What You Will Learn

You start by examining 10 myths about learning. These can get in the way of making the fullest use of the extraordinary capacity for learning and include widespread beliefs, such as that college-educated people already know how to maximize learning or that a person must be interested in a subject in order to learn it.

Professor Pasupathi then covers mistaken theories of learning, such as that lab animals and humans learn in the same way or that the brain is a tabula rasa, a blank slate that can absorb information without preparation. Babies might seem to be a counterexample, showing that you can learn from scratch. However, you examine what newborns must know at birth in order for them to learn so much, so quickly.

Next you explore in depth how humans master different tasks, from learning a native language or a second language, to becoming adept at a sport or a musical instrument, to learning a new city or a problem-solving strategy, to grasping the distinctive style of thinking required in mathematics and science. Then you look inside the learning process itself, where many factors come into play, including what is being learned and the context, along with the emotions, motivations, and goals of the learner. You close by considering individual differences. Some people seem to learn without effort. How do they do it?

Tips on Learning

Along the way, Professor Pasupathi offers frequent advice on how to excel in many different learning situations:

Mastering material: Testing yourself is a very effective strategy for mastering difficult material. Try taking a blank sheet of paper and writing down everything you can recall about the subject. Then go back and review the material. Next, try another blank sheet of paper.
Second-language learning: Becoming fluent in a second language in adulthood is difficult because your brain is tuned to your native language and misses important clues in the new language. To overcome this obstacle, immerse yourself among native speakers of the new language.
Motivating a child: When trying to motivate a schoolchild to learn, avoid controlling language, create opportunities to give the child a sense of choice, and be careful about excessive praise and other forms of rewards, which can actually undermine learning.
Maintaining a learning edge: Middle-aged and older adults can preserve their learning aptitude by exercising to maintain cardiovascular health, staying mentally active, and periodically trying a new challenge, such as learning to draw or studying new dance steps.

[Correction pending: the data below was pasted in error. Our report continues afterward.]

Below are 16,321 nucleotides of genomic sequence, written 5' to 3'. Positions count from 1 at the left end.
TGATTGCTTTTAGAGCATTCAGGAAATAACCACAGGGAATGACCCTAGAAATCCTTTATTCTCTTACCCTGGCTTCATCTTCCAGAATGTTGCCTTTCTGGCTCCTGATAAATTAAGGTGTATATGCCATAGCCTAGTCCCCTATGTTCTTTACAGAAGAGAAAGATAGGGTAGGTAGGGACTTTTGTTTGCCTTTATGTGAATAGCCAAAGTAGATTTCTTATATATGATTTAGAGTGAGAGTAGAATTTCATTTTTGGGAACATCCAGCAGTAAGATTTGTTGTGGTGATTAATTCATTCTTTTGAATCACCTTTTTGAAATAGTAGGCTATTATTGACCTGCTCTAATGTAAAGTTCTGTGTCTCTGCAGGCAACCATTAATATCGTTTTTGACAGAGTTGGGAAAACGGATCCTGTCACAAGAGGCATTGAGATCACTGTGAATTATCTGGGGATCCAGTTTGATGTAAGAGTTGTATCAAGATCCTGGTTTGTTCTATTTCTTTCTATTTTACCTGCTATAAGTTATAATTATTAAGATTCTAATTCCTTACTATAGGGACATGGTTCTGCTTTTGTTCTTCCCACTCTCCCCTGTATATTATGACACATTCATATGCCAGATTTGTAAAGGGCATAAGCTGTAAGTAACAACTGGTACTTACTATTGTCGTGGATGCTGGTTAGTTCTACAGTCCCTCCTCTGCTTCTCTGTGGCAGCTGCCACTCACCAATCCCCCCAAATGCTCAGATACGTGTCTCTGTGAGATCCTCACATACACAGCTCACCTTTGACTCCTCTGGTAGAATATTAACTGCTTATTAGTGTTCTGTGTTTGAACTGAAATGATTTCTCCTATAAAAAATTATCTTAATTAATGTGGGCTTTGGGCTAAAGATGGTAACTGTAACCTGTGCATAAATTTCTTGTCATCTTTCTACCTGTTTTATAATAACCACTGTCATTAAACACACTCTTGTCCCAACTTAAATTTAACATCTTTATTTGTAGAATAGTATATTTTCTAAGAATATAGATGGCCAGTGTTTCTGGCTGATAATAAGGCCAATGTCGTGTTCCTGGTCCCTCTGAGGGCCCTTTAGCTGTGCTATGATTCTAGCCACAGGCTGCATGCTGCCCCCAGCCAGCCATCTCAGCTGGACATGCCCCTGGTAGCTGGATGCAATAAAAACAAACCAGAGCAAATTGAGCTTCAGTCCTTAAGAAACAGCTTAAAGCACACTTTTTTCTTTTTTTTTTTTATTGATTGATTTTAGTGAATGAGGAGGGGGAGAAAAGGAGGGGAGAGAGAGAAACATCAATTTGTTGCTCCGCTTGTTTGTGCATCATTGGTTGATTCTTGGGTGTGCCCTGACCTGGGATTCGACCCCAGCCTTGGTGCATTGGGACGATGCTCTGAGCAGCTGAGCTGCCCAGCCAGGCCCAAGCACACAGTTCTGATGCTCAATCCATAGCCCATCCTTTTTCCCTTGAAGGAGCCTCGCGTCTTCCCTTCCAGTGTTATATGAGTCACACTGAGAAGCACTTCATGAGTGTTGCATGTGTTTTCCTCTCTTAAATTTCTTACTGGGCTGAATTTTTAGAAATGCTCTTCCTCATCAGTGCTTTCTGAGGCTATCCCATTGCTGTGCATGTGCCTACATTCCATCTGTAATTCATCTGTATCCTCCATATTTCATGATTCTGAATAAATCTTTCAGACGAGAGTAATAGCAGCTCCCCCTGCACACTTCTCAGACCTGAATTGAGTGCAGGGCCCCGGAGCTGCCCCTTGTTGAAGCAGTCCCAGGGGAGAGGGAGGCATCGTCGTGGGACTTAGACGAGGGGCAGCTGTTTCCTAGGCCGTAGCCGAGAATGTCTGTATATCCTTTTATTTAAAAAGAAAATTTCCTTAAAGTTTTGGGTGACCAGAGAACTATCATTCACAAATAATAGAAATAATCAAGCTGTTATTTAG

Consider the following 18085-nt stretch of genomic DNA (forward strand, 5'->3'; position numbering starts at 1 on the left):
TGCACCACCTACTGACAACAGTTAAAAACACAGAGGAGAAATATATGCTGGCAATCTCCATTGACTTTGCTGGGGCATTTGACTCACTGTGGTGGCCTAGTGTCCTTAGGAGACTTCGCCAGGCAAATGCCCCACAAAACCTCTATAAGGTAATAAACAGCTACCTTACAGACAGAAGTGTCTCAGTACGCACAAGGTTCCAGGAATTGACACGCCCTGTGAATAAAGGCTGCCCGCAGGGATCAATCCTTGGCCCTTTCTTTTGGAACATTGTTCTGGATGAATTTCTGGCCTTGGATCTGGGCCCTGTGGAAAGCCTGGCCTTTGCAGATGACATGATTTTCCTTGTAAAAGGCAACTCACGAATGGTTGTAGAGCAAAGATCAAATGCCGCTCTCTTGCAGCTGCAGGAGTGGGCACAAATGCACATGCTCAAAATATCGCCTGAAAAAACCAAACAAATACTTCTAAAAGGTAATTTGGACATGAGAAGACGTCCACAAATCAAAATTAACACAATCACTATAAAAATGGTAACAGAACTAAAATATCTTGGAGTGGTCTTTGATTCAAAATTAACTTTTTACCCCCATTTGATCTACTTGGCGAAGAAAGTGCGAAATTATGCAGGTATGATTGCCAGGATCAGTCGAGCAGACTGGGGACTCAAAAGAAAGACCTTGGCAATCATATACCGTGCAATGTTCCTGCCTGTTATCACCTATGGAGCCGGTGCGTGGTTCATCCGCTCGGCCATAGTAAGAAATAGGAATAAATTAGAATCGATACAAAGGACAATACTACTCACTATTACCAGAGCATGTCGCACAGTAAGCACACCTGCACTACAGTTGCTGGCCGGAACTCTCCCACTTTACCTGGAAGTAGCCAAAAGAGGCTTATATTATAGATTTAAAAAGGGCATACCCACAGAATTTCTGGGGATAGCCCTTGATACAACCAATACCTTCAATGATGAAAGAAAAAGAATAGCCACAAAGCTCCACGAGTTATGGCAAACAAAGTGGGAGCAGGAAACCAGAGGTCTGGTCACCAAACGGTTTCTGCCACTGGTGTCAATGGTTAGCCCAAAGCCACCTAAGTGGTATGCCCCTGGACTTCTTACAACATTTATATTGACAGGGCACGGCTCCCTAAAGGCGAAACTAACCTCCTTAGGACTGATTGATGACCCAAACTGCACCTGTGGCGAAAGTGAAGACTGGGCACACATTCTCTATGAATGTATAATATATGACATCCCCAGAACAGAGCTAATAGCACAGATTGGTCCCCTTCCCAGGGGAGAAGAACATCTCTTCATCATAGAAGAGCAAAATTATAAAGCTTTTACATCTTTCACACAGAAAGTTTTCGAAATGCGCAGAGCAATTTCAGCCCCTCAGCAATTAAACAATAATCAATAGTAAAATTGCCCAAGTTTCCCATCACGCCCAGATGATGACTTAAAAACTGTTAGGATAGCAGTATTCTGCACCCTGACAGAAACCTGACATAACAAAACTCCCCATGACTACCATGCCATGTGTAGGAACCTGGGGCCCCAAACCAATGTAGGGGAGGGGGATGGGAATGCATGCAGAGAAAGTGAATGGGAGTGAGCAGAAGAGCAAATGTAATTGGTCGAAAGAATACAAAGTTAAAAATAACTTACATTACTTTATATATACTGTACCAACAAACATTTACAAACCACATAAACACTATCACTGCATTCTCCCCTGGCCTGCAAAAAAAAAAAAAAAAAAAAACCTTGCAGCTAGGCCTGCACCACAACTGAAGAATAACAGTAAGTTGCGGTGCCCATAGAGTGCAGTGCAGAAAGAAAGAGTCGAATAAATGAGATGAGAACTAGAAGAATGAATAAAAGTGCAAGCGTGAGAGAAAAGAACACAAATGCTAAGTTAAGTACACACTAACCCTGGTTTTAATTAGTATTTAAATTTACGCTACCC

Adventures in Learning

Winner of prestigious teaching awards from her university's chapter of Psi Chi, the National Honor Society in Psychology, Dr. Pasupathi brings today's exciting field of learning research alive. Her descriptions of ongoing work in her field, in which she is a prominent participant, are vivid and insightful, allowing you to put yourself into a given experiment and ask, "How would I react under these circumstances? What does this tell me about my own approach to learning?"

By the time How We Learn ends, you will appreciate the incredible breadth of what we learn in our lifetimes, understand the commonality and diversity of human learning experiences, and come away with strategies for enhancing your own adventures in learning.

"Learning is a human birthright," says Professor Pasupathi. "Everything about us is built for lifelong learning—from our unusually long childhood and our large prefrontal cortex to our interest in novelty and challenge." And she finds reason for optimism about the future of humanity due to our almost miraculous capacity to learn.

About Your Professor

Dr. Monisha Pasupathi is Associate Professor of Psychology at the University of Utah. She holds a Ph.D. in Psychology from Stanford University. She joined the faculty at Utah in 1999 after completing a postdoctoral fellowship at the Max Planck Institute for Human Development in Germany.

Professor Pasupathi has been honored multiple times for her teaching. She was named Best Psychology Professor by her university's chapter of Psi Chi, the National Honor Society in Psychology. Psi Chi also awarded her the Outstanding Educator Award and Favorite Professor Award.

Professor Pasupathi's research focuses on how people of all ages learn from their experiences, particularly through storytelling. She is coeditor of Narrative Development in Adolescence: Creating the Storied Self, and her work has been published widely in scholarly journals.